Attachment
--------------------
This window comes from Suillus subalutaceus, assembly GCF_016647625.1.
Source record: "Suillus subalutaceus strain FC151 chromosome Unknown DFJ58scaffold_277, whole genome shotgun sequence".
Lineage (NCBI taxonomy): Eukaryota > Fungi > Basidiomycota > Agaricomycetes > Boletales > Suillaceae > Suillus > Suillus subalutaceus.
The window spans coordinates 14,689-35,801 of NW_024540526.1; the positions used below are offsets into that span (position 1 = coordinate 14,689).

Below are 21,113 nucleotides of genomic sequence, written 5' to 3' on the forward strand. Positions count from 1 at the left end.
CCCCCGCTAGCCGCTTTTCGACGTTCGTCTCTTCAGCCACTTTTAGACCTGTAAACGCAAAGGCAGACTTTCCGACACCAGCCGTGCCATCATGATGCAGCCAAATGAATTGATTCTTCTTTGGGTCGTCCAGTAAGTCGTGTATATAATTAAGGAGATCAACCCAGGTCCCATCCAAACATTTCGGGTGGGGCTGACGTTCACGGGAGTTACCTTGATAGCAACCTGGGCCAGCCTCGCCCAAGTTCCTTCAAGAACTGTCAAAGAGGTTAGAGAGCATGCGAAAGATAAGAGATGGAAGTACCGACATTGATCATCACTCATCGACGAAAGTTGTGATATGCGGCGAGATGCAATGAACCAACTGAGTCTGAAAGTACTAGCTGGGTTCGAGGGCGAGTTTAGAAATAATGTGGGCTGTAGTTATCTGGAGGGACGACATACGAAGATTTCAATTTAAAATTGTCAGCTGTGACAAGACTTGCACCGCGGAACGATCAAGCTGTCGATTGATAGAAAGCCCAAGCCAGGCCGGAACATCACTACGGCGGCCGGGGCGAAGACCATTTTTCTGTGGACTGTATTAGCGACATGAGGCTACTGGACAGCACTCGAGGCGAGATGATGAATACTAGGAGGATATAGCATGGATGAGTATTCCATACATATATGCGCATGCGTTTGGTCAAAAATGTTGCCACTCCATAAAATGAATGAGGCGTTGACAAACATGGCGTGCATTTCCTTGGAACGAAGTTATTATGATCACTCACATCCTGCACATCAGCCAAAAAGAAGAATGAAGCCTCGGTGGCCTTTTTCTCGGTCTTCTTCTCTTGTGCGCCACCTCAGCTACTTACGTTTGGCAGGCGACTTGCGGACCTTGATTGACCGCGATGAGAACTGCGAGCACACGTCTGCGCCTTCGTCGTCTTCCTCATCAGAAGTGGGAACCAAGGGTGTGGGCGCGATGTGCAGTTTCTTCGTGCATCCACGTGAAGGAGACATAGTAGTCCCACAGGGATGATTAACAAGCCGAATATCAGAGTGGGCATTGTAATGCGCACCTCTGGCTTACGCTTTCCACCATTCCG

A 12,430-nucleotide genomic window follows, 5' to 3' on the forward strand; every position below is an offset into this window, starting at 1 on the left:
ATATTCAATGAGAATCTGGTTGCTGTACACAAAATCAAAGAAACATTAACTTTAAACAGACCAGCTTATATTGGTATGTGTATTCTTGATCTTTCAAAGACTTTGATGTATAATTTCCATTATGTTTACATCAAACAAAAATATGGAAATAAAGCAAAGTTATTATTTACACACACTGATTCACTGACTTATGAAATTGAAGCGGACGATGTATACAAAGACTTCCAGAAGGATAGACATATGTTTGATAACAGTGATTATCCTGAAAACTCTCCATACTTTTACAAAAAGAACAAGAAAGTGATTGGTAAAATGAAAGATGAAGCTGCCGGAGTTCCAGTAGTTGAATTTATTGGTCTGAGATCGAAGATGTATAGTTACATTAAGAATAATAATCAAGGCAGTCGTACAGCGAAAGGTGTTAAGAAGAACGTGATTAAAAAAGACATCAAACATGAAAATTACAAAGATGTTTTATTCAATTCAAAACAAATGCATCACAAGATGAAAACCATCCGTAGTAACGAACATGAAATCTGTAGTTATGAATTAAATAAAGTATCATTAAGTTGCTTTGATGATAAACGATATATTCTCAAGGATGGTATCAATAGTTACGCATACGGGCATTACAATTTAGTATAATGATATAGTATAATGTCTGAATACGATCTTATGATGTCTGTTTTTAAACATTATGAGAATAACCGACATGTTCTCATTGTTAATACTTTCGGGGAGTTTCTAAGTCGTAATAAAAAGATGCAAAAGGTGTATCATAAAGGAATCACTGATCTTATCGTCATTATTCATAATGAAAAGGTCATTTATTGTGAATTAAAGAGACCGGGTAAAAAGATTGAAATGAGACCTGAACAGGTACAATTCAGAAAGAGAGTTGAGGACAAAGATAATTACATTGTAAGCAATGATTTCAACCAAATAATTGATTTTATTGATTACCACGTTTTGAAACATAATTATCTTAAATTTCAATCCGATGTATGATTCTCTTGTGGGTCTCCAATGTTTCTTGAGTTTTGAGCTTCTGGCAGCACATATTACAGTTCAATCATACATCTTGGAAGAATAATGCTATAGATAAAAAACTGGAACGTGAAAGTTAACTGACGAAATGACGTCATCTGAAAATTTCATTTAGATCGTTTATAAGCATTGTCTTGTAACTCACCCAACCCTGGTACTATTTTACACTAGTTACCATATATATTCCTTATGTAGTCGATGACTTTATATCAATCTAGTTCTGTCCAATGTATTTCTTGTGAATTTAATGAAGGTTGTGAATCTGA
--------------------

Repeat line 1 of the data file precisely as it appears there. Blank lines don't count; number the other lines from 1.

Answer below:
This window comes from Suillus subalutaceus, assembly GCF_016647625.1.